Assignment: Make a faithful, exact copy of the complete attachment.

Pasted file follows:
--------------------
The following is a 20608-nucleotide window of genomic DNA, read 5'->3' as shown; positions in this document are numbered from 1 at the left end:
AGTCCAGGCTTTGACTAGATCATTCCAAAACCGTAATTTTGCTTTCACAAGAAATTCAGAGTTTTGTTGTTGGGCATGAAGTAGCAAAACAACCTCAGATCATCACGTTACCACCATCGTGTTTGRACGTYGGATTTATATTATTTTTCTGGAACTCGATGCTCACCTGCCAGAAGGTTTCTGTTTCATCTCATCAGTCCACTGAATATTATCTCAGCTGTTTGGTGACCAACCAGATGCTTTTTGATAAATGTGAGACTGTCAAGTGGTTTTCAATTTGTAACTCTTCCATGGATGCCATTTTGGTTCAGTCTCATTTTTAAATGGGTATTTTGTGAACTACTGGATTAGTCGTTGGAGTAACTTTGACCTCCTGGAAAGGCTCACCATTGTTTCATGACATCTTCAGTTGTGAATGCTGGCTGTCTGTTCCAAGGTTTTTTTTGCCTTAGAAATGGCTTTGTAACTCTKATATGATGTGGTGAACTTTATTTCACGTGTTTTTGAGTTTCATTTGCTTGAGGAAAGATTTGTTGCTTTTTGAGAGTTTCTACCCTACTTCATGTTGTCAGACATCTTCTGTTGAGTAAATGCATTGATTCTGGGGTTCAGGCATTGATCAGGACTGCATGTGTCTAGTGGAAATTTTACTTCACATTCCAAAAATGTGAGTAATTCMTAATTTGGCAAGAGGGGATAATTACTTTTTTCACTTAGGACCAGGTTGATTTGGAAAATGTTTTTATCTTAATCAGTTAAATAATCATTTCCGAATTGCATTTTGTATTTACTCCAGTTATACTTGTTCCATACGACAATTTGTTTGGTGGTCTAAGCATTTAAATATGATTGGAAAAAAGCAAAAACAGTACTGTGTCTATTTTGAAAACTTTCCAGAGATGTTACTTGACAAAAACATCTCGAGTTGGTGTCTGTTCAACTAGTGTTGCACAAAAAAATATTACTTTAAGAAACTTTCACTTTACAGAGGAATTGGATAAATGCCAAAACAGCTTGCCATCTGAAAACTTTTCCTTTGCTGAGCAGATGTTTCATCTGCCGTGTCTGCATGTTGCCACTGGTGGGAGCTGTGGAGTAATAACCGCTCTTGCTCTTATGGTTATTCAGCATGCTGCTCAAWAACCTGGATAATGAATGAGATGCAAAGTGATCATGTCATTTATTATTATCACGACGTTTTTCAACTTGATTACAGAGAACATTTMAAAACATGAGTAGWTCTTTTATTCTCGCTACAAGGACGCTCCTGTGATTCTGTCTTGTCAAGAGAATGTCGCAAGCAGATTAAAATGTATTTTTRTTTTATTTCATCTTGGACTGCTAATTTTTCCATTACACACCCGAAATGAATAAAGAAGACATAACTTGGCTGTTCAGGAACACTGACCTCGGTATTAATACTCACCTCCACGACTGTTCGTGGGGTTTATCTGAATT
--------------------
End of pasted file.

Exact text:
The following is a 20608-nucleotide window of genomic DNA, read 5'->3' as shown; positions in this document are numbered from 1 at the left end:
AGTCCAGGCTTTGACTAGATCATTCCAAAACCGTAATTTTGCTTTCACAAGAAATTCAGAGTTTTGTTGTTGGGCATGAAGTAGCAAAACAACCTCAGATCATCACGTTACCACCATCGTGTTTGRACGTYGGATTTATATTATTTTTCTGGAACTCGATGCTCACCTGCCAGAAGGTTTCTGTTTCATCTCATCAGTCCACTGAATATTATCTCAGCTGTTTGGTGACCAACCAGATGCTTTTTGATAAATGTGAGACTGTCAAGTGGTTTTCAATTTGTAACTCTTCCATGGATGCCATTTTGGTTCAGTCTCATTTTTAAATGGGTATTTTGTGAACTACTGGATTAGTCGTTGGAGTAACTTTGACCTCCTGGAAAGGCTCACCATTGTTTCATGACATCTTCAGTTGTGAATGCTGGCTGTCTGTTCCAAGGTTTTTTTTGCCTTAGAAATGGCTTTGTAACTCTKATATGATGTGGTGAACTTTATTTCACGTGTTTTTGAGTTTCATTTGCTTGAGGAAAGATTTGTTGCTTTTTGAGAGTTTCTACCCTACTTCATGTTGTCAGACATCTTCTGTTGAGTAAATGCATTGATTCTGGGGTTCAGGCATTGATCAGGACTGCATGTGTCTAGTGGAAATTTTACTTCACATTCCAAAAATGTGAGTAATTCMTAATTTGGCAAGAGGGGATAATTACTTTTTTCACTTAGGACCAGGTTGATTTGGAAAATGTTTTTATCTTAATCAGTTAAATAATCATTTCCGAATTGCATTTTGTATTTACTCCAGTTATACTTGTTCCATACGACAATTTGTTTGGTGGTCTAAGCATTTAAATATGATTGGAAAAAAGCAAAAACAGTACTGTGTCTATTTTGAAAACTTTCCAGAGATGTTACTTGACAAAAACATCTCGAGTTGGTGTCTGTTCAACTAGTGTTGCACAAAAAAATATTACTTTAAGAAACTTTCACTTTACAGAGGAATTGGATAAATGCCAAAACAGCTTGCCATCTGAAAACTTTTCCTTTGCTGAGCAGATGTTTCATCTGCCGTGTCTGCATGTTGCCACTGGTGGGAGCTGTGGAGTAATAACCGCTCTTGCTCTTATGGTTATTCAGCATGCTGCTCAAWAACCTGGATAATGAATGAGATGCAAAGTGATCATGTCATTTATTATTATCACGACGTTTTTCAACTTGATTACAGAGAACATTTMAAAACATGAGTAGWTCTTTTATTCTCGCTACAAGGACGCTCCTGTGATTCTGTCTTGTCAAGAGAATGTCGCAAGCAGATTAAAATGTATTTTTRTTTTATTTCATCTTGGACTGCTAATTTTTCCATTACACACCCGAAATGAATAAAGAAGACATAACTTGGCTGTTCAGGAACACTGACCTCGGTATTAATACTCACCTCCACGACTGTTCGTGGGGTTTATCTGAATT